Dave Bittner: Hello everyone, and welcome to the CyberWire's Research Saturday, presented by Juniper Networks. I'm Dave Bittner, and this is our weekly conversation with researchers and analysts tracking down threats and vulnerabilities, solving some of the hard problems of protecting ourselves in a rapidly evolving cyberspace. Thanks for joining us.
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Larry Cashdollar: You know, one of my co-workers had come to me and said, hey, we're hearing about this SaltStack vulnerability that's going around and there are systems being compromised on the Internet – do you know anything about it? And I'm like, well, no, I've actually never heard of SaltStack before.
Dave Bittner: That's Larry Cashdollar. He's a Senior Security Response Engineer at Akamai Technologies. The research we're discussing today is titled, "SaltStack Vulnerabilities Actively Exploited in the Wild."
Larry Cashdollar: So, the first thing was to go and start looking at what SaltStack was. I hadn't used it before. And it turns out that it's a – it's like a management system for other systems.
Dave Bittner: Hmm.
Larry Cashdollar: It's like an infrastructure automation software where you can use it to, you know, manage your systems, push configurations, update services, things like that, to your collection of systems on your network. And, you know, I hadn't ever used it or heard of it. So, the next thing was to try and collect information about what was going on. I had a friend who had his system compromised send me some of the binaries that he had found. He sent me some of the scripts, that I used to collect some of the other binaries and scripts that he didn't see on his system. And then I began investigating, you know, what systems were being targeted, what were they being targeted with, how were they being – you know, was there persistence being established? What were the perpetrators actually doing on the system? And then I was pointed to a Slack channel where there was a group of SaltStack users and researchers that were investigating the same thing I was. So I jumped on there and started, you know, getting information from them, sharing information and just trying to help them decipher what the malware was doing. And we were sharing samples with each other, sort of like a collaborative community thing.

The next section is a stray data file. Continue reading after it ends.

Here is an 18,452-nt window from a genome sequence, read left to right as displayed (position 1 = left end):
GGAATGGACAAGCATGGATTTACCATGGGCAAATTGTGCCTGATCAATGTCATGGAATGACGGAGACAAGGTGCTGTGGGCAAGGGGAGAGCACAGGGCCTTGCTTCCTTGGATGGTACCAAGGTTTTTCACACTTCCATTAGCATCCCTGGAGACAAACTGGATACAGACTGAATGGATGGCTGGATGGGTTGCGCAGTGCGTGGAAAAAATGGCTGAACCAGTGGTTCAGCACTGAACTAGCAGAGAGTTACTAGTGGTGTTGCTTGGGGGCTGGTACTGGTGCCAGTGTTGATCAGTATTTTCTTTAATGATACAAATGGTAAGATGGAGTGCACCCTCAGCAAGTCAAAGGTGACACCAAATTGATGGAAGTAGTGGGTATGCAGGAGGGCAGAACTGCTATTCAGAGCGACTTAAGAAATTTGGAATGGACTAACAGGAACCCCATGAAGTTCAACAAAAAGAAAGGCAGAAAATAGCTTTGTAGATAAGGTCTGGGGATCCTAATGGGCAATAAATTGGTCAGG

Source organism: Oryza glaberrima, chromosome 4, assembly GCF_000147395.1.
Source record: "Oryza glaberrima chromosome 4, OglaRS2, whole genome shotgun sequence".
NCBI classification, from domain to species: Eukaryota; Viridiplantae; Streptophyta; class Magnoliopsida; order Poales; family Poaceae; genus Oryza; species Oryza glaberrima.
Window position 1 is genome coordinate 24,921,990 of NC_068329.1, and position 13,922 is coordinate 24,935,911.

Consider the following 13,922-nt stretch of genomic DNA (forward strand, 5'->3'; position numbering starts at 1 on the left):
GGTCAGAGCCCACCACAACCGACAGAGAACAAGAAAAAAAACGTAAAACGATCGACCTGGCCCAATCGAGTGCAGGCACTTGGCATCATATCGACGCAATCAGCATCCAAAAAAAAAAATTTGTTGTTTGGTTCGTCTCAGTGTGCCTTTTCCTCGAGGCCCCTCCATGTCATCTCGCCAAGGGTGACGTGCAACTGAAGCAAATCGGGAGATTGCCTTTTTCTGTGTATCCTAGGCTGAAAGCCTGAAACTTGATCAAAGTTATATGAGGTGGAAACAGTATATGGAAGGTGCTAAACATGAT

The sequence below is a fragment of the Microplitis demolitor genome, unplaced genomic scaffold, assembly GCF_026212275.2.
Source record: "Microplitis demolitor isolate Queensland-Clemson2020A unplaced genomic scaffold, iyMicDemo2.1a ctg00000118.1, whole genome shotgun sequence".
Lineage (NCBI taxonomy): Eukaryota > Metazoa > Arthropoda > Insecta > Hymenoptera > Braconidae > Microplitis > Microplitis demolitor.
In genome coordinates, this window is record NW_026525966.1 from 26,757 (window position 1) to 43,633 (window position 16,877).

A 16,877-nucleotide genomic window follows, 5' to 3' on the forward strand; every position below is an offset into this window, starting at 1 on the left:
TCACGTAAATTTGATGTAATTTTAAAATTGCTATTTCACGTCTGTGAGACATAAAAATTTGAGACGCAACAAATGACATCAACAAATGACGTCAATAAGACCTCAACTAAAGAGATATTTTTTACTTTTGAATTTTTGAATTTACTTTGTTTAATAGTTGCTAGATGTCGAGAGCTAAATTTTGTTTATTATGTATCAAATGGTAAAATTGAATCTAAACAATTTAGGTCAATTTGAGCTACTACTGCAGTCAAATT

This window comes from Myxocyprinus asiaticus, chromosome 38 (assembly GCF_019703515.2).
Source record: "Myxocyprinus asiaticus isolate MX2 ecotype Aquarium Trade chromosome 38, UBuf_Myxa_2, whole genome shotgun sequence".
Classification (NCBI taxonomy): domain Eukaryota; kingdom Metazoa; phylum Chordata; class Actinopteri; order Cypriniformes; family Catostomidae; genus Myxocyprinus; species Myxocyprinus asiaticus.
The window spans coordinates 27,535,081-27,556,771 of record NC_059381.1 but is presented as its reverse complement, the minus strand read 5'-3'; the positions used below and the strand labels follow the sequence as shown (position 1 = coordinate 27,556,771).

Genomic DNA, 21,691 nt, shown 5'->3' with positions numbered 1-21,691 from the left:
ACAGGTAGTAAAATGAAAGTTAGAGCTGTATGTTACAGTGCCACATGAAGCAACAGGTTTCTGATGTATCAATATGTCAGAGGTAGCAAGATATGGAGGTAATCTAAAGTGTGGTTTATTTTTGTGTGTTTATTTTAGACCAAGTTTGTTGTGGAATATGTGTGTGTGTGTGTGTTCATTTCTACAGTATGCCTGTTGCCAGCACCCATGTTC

Larry Cashdollar: And then I issued an – I sent out a blog post just to alert the Internet as a whole, you know, Akamai customers as the whole, as to what was going on and that you were indeed running SaltStack, that you needed to patch it immediately and possibly investigate, make sure that, you know, your system hadn't been compromised already, because there were widespread attacks that had already been published in the news, and there were already some major sites that had been compromised. So, an active attack, and trying to just help people who were affected get their systems cleaned up and patched, and people that were unaware, to make them aware that, hey, you know, this vulnerability's actively being exploited on the Internet, and if you're running this, you need to patch it immediately.
Dave Bittner: Well, can you describe to us what the vulnerability is and how it was being exploited?
Larry Cashdollar: So, the vulnerability was disclosed by researchers at F-Secure. There were two vulnerabilities. One was remote code execution and the other is a – I think it was a path traversal. I had zeroed in on the remote code execution because that was the most interesting one. So, what this would do was it would bypass authentication and allow a malicious user to execute code or – yeah, code on the SaltStack system as root. And that was pretty severe. That's the most severe vulnerability you can really have with the system, is just unauthenticated code execution as, you know, a systems-administration-level user.
Larry Cashdollar: So, this is the type of vulnerability that attackers are really looking for, so it was only a matter of time – a short amount of time, in this case – where they started abusing it. And because I believe that the SaltStack systems themselves are probably relatively beefy systems – they're probably multicore CPUs, use plenty of disk and RAM – these systems were targeted for cryptomining software. So, a piece of malware that we saw initially was called "salt-storer," and what it would do is it would kill off other possible pieces of malware, but it would also kill off any sort of services that we're using resources or resource-intensive services on that system and then begin mining malware. It would install a copy of XMR miner and begin mining cryptocurrency.